Monthly water board meetings typically attract no audience. "But they'll come if you say you want to raise their water bill," Jones said.
Crews were supposed to drill down 180 feet when wells were dug in the mid-1980s, replacing shallow private wells producing poor-quality water. But they went only 160 feet, and the settlement's water tank started leaking shortly afterward, Jones said.
Five years ago, the district applied for grants to improve the water system after county leaders gave Monterey Park $7,500 for engineering studies. Self-Help Enterprises, a Visalia-based organization, helped submit applications, without success.
Joining again with Self-Help, Monterey Park in September persuaded county supervisors to give it $40,000 in redevelopment money to attract a $200,000 state safe drinking water grant. It will pay for test wells in the tract or nearby, or a geologist might recommend tying into Ceres' water system.
Ceres Public Works Director Phil Scott said he's had preliminary inquiries. The city's leaders have yet to discuss it, Scott said.
DeMartini said, "The only way to get things stabilized is to take it over," an option probably not attractive to county leaders. The water district "is just going to go off a cliff," he said. "This has got to be an example of the worst there is."
Any choice likely would require higher water bills.
"The problem is, doing any sort of infrastructure repair, even on small districts, is incredibly expensive," said Sonya Harrigfeld, the county's environmental resources director. Her office regularly tests Monterey Park's water quality.
Possible solutions are costly
The board's cash balance has tripled in the past five years, suggesting spending restraint. But building from $5,600 in the bank in 2005 to $17,315 now won't go far when a new well could cost several hundreds of thousands of dollars. Treating poor-quality water with filtration or chemicals likewise is costly.
Self-Help Enterprises, known for helping low-income families with housing, also works with about 50 San Joaquin Valley communities on water or sewer problems. Ignoring developments in hopes they'll "dry up and blow away," said Self-Help's Paul Boyer, is not realistic. "If they've got roots there, we try to help them at least have basic services."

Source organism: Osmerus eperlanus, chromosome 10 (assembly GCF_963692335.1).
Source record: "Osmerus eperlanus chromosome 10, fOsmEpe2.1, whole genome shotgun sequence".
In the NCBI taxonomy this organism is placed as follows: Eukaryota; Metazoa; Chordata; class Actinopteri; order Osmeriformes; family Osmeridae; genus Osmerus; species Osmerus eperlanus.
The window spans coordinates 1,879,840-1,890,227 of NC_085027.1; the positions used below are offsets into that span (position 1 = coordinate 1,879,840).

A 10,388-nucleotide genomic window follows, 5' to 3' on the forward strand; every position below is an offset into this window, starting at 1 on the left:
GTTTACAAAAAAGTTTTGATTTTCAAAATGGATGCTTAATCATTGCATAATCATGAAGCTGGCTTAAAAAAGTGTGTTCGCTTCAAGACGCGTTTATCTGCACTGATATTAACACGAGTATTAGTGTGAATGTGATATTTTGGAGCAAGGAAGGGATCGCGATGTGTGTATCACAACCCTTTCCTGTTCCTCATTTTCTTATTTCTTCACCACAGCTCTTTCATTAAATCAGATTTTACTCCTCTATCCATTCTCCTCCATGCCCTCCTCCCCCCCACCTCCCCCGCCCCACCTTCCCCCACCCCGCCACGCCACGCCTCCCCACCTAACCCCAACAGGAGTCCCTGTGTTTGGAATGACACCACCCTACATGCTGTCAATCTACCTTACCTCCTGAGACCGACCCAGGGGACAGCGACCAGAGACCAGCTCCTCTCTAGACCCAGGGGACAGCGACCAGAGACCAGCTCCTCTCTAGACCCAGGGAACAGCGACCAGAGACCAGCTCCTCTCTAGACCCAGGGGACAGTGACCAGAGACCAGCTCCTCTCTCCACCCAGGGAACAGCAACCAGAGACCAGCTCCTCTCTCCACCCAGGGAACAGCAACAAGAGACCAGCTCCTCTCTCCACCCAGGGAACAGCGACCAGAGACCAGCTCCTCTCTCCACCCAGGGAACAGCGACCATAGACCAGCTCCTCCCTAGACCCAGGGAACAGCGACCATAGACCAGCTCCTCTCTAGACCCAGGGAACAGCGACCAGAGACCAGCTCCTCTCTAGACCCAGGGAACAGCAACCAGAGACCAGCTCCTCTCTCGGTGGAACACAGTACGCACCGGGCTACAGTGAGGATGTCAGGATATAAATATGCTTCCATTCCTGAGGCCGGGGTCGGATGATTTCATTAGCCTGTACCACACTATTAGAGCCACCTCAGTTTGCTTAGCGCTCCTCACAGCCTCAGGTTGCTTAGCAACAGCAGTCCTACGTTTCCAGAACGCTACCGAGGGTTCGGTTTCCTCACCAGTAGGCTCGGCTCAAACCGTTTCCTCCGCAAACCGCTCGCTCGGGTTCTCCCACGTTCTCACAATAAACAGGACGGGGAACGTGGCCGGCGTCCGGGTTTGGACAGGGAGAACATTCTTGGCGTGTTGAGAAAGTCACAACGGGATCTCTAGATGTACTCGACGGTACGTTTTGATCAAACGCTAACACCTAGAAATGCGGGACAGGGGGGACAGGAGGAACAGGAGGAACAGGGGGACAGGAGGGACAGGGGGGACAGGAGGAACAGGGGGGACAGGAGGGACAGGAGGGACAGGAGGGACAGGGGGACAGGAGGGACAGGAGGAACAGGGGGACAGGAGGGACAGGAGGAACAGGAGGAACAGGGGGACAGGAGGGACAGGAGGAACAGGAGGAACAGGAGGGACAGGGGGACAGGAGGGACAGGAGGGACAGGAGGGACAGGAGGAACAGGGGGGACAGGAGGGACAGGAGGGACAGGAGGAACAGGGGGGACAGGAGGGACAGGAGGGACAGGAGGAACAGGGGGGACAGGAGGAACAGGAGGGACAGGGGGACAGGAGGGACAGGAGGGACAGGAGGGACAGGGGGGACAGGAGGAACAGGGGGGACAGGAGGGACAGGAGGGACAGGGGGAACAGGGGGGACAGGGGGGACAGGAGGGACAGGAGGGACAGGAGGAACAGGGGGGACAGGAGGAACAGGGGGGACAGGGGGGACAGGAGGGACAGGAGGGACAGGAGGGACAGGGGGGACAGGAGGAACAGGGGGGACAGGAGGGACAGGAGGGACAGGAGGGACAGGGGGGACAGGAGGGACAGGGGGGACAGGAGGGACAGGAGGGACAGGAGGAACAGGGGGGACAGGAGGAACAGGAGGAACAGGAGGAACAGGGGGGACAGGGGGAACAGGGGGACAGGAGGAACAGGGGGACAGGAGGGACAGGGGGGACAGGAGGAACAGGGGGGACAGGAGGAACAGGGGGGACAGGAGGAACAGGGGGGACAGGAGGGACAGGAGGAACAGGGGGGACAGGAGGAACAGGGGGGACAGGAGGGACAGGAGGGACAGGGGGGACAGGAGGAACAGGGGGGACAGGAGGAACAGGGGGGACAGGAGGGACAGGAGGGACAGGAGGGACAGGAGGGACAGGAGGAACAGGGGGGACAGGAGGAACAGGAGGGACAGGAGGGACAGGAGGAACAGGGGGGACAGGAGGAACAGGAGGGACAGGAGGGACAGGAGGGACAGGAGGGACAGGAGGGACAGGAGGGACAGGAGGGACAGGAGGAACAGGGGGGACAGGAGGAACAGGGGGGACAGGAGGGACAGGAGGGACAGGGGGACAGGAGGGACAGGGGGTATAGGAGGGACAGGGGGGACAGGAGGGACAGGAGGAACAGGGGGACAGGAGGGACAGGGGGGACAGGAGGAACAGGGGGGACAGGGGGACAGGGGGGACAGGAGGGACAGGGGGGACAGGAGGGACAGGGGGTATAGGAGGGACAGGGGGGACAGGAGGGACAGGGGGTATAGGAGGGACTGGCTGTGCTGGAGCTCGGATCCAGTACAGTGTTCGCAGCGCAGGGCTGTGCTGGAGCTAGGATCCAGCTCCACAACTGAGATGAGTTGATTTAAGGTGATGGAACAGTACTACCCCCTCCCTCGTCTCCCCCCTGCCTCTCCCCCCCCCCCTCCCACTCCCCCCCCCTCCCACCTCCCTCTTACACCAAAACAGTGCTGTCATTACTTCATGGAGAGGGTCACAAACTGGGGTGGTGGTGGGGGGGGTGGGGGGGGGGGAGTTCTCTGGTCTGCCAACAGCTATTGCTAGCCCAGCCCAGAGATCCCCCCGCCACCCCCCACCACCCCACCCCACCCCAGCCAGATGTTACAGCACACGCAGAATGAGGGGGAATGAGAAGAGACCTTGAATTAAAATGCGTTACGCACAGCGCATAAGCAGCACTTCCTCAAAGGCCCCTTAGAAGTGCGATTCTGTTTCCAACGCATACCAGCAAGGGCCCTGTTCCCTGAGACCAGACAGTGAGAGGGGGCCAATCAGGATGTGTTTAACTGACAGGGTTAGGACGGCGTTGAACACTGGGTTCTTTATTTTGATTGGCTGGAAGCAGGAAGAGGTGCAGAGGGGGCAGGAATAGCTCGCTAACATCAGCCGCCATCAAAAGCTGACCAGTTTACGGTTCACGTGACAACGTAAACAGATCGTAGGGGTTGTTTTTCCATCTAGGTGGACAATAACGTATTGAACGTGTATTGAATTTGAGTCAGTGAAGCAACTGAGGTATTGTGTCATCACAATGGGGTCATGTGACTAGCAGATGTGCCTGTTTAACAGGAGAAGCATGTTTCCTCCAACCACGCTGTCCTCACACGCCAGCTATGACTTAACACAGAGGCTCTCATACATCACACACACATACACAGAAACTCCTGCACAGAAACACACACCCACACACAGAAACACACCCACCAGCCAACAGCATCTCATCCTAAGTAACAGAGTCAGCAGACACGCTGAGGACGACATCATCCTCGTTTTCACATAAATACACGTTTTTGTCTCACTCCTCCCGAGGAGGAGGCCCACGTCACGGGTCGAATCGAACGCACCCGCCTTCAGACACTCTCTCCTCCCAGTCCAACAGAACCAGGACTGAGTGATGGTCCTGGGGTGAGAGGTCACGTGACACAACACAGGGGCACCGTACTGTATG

Hooking into a city's water system has worked well for many small communities, Boyer said.
Many small boards receive pay for serving, he said. None are encouraged to give their members free services in lieu of pay, he said, as is the case in Monterey Park.
"I make sure board members pay the same rate as anybody else," said Tom Keene, a Merced attorney with 30 years' experience representing similar small districts, "so when they do raise rates, the board is affected to the same extent as everyone else. I've always advised against (free service) because there is no legal authority for doing it."
Hughson attorney Stewart James, who represents other small districts, agreed and said none of his board members receives free service.
Jones said the board hasn't given him a salary but it likely will be "about $100" per month. He feels compelled to continue helping because he's more familiar with district operations than anyone, he said.
"It's a nice community, where you don't worry about people shooting you," Jones said. "This is where you want to raise your family."
Bee staff writer Garth Stapley can be reached at email@example.com or 578-2390.